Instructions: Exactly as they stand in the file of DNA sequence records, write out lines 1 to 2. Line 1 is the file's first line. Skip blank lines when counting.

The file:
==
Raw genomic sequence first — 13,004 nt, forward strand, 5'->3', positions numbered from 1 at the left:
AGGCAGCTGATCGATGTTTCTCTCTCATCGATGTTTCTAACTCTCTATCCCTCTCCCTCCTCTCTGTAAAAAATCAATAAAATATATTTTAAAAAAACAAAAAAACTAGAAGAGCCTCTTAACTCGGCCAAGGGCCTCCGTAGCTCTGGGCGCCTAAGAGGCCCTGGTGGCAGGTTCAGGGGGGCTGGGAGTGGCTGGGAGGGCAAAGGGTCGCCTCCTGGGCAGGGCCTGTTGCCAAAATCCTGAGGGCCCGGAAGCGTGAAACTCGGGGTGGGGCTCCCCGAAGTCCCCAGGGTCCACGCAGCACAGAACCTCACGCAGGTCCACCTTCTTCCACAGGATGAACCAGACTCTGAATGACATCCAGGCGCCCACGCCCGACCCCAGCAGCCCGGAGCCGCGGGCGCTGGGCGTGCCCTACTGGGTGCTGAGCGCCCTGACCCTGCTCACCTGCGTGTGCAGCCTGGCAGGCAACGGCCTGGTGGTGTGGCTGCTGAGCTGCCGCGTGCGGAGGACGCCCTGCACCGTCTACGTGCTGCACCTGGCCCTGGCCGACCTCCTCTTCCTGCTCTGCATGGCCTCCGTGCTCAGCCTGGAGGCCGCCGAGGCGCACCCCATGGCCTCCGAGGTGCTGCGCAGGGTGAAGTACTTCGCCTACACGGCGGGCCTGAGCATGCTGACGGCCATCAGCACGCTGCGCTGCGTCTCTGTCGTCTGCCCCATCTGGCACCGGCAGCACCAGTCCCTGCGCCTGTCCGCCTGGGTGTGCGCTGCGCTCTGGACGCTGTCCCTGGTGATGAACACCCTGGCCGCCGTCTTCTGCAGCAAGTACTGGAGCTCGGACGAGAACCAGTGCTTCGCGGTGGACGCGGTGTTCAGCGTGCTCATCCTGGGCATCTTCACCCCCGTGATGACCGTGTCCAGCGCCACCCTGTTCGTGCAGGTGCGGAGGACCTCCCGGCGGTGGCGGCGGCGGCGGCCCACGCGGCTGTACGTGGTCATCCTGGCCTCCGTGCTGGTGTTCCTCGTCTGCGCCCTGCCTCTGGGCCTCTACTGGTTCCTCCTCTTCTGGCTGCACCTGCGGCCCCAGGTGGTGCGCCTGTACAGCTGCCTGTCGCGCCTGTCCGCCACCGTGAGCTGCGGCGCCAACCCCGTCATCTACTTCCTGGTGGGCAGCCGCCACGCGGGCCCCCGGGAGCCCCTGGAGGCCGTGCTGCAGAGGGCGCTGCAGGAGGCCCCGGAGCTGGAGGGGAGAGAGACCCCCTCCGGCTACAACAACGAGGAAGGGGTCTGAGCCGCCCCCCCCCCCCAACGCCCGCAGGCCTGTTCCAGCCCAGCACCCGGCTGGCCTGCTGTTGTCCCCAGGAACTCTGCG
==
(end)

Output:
Raw genomic sequence first — 13,004 nt, forward strand, 5'->3', positions numbered from 1 at the left:
AGGCAGCTGATCGATGTTTCTCTCTCATCGATGTTTCTAACTCTCTATCCCTCTCCCTCCTCTCTGTAAAAAATCAATAAAATATATTTTAAAAAAACAAAAAAACTAGAAGAGCCTCTTAACTCGGCCAAGGGCCTCCGTAGCTCTGGGCGCCTAAGAGGCCCTGGTGGCAGGTTCAGGGGGGCTGGGAGTGGCTGGGAGGGCAAAGGGTCGCCTCCTGGGCAGGGCCTGTTGCCAAAATCCTGAGGGCCCGGAAGCGTGAAACTCGGGGTGGGGCTCCCCGAAGTCCCCAGGGTCCACGCAGCACAGAACCTCACGCAGGTCCACCTTCTTCCACAGGATGAACCAGACTCTGAATGACATCCAGGCGCCCACGCCCGACCCCAGCAGCCCGGAGCCGCGGGCGCTGGGCGTGCCCTACTGGGTGCTGAGCGCCCTGACCCTGCTCACCTGCGTGTGCAGCCTGGCAGGCAACGGCCTGGTGGTGTGGCTGCTGAGCTGCCGCGTGCGGAGGACGCCCTGCACCGTCTACGTGCTGCACCTGGCCCTGGCCGACCTCCTCTTCCTGCTCTGCATGGCCTCCGTGCTCAGCCTGGAGGCCGCCGAGGCGCACCCCATGGCCTCCGAGGTGCTGCGCAGGGTGAAGTACTTCGCCTACACGGCGGGCCTGAGCATGCTGACGGCCATCAGCACGCTGCGCTGCGTCTCTGTCGTCTGCCCCATCTGGCACCGGCAGCACCAGTCCCTGCGCCTGTCCGCCTGGGTGTGCGCTGCGCTCTGGACGCTGTCCCTGGTGATGAACACCCTGGCCGCCGTCTTCTGCAGCAAGTACTGGAGCTCGGACGAGAACCAGTGCTTCGCGGTGGACGCGGTGTTCAGCGTGCTCATCCTGGGCATCTTCACCCCCGTGATGACCGTGTCCAGCGCCACCCTGTTCGTGCAGGTGCGGAGGACCTCCCGGCGGTGGCGGCGGCGGCGGCCCACGCGGCTGTACGTGGTCATCCTGGCCTCCGTGCTGGTGTTCCTCGTCTGCGCCCTGCCTCTGGGCCTCTACTGGTTCCTCCTCTTCTGGCTGCACCTGCGGCCCCAGGTGGTGCGCCTGTACAGCTGCCTGTCGCGCCTGTCCGCCACCGTGAGCTGCGGCGCCAACCCCGTCATCTACTTCCTGGTGGGCAGCCGCCACGCGGGCCCCCGGGAGCCCCTGGAGGCCGTGCTGCAGAGGGCGCTGCAGGAGGCCCCGGAGCTGGAGGGGAGAGAGACCCCCTCCGGCTACAACAACGAGGAAGGGGTCTGAGCCGCCCCCCCCCCCCAACGCCCGCAGGCCTGTTCCAGCCCAGCACCCGGCTGGCCTGCTGTTGTCCCCAGGAACTCTGCG